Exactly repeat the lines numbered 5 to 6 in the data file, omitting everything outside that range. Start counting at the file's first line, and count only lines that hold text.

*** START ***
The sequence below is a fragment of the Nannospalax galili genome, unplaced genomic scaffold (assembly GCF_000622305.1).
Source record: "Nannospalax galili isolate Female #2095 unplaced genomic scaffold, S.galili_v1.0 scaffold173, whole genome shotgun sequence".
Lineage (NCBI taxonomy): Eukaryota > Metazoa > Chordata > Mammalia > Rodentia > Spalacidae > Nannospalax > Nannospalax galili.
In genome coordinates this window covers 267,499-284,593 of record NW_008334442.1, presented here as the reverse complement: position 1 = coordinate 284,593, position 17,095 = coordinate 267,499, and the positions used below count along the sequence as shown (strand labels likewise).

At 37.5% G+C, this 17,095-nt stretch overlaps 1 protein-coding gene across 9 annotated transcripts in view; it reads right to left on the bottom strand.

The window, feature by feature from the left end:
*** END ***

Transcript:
At 37.5% G+C, this 17,095-nt stretch overlaps 1 protein-coding gene across 9 annotated transcripts in view; it reads right to left on the bottom strand.

The window, feature by feature from the left end: